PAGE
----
While I was the Professional at Southbroom Golf Club in the mid 1980’s and before some specific initiatives were put in place to combat the low levels of traffic off-season the Sunday field (except in the season) was always a bit of a damp squib.

In complete contrast the once monthly 5 holes meat competition on a Friday afternoon was a nearly always a ‘winner’.
I doubt if its popularity was because all of the competitors were rabid carnivores or mercenaries and therefore only there for the meat and or its prize value, but that the success of the event was based around it ‘compactness’.
The event was always played over the five holes which loop around the clubhouse from the 14th to 18th. Many players would come down and tee off for 9 holes using holes 10 through 13 as a warm up, before hitting the last five on which the competition scores would actually be based.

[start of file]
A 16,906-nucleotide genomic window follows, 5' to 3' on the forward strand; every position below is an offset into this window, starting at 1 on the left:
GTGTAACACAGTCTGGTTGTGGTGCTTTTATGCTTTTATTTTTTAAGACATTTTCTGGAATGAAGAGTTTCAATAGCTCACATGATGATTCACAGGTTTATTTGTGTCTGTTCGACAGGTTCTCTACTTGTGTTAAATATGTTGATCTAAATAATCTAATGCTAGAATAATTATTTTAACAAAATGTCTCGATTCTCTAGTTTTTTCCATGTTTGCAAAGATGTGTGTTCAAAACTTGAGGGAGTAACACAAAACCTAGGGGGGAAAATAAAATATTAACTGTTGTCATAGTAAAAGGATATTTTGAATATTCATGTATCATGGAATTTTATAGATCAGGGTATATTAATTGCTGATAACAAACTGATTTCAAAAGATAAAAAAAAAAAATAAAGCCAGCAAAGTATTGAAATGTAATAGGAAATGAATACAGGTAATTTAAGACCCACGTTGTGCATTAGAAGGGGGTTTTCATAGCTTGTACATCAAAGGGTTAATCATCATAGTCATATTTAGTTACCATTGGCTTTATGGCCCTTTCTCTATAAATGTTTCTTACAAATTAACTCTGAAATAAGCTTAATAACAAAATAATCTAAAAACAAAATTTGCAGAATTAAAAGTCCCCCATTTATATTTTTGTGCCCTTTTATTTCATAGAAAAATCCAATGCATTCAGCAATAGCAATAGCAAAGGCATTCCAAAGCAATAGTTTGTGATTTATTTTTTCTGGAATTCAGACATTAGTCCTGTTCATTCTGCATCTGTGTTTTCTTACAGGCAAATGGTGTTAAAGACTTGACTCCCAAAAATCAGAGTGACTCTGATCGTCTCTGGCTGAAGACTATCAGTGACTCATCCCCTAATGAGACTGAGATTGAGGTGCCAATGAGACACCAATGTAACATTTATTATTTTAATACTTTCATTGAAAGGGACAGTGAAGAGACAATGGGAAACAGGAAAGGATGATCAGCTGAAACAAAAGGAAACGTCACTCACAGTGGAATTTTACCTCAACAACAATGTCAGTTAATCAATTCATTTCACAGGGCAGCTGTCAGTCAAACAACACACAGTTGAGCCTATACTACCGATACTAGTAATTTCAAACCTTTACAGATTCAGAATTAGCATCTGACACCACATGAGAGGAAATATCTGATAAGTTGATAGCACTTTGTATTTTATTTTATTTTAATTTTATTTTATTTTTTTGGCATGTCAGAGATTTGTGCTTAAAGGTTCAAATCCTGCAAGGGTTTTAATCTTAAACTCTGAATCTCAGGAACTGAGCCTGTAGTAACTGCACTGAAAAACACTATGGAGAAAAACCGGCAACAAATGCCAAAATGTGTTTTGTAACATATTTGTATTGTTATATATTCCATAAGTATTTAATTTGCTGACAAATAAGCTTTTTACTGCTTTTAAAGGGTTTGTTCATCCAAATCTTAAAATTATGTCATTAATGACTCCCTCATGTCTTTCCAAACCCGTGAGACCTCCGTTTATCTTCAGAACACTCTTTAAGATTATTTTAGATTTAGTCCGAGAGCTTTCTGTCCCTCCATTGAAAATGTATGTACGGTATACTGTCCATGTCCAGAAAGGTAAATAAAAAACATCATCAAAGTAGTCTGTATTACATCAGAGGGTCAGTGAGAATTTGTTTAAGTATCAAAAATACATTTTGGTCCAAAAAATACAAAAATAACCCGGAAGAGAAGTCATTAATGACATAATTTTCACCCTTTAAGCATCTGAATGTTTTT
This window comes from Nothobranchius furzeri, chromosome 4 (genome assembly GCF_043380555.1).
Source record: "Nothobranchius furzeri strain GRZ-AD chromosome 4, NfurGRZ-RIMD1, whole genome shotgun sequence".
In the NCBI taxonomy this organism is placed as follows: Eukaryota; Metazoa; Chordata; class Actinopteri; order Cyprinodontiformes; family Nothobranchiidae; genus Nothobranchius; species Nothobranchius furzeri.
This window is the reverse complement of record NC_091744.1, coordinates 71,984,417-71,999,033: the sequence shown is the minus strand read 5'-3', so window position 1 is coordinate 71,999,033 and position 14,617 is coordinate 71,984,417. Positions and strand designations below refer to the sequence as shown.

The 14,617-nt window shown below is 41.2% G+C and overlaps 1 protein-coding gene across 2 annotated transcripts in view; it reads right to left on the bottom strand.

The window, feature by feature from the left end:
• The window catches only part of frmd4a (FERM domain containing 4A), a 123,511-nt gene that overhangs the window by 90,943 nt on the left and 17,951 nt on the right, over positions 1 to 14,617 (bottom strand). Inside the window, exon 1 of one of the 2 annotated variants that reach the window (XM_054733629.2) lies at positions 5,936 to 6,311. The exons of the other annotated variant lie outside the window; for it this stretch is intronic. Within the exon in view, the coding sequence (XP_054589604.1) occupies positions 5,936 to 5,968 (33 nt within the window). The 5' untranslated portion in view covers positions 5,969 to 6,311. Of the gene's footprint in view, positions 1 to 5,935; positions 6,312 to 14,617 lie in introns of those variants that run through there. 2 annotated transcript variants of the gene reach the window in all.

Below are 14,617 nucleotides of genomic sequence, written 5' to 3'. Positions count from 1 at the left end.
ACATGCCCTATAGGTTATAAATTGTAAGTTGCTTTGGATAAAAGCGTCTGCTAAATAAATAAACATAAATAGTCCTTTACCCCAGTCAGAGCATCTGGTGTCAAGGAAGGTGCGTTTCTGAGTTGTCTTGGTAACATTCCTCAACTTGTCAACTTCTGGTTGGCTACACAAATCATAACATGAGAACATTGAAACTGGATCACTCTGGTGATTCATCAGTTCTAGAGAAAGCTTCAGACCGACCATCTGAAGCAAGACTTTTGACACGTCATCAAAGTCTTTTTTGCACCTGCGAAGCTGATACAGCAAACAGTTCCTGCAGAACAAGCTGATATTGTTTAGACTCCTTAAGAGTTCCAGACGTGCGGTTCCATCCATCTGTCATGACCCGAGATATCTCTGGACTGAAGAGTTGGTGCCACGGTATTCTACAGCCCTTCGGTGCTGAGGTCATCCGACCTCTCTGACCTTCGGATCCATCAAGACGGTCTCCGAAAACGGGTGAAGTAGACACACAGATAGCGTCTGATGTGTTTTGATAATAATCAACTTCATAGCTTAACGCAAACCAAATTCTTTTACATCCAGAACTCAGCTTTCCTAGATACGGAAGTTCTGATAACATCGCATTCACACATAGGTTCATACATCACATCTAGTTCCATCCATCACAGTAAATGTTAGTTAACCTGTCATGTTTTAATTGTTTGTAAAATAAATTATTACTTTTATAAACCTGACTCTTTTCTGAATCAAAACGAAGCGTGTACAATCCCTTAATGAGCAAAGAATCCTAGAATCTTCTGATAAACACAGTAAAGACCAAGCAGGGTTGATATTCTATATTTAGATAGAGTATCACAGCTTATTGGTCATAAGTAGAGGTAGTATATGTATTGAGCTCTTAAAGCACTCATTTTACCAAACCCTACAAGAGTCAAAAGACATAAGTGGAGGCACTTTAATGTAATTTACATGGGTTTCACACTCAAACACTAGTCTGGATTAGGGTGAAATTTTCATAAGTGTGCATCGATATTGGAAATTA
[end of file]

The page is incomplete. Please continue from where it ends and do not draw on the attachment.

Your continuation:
I can recall many a ‘meat comp’ Friday resulting in a full house of players and a long profitable and ‘jolly’ night for all (especially the Club’s finances!) in the bar – so it can be seen from this simple example that longer is not necessarily better.

5 club competitions are fun, generally played in quick time and good for the development of shot-making skills.

I would like to see a regular Club competition instituted where there is a cut off time - a bit like the Comrades marathon. Every 4-ball would be allowed to be on course for a specific time and once this had passed they would have to stop playing in the competition and any stableford points scored would only be counted only up to the point of the time limit.
Slow groups would have to let faster players through, etc. It should be fun and quick!
 
So – here’s to good golfing and a lot less time spent out on the links!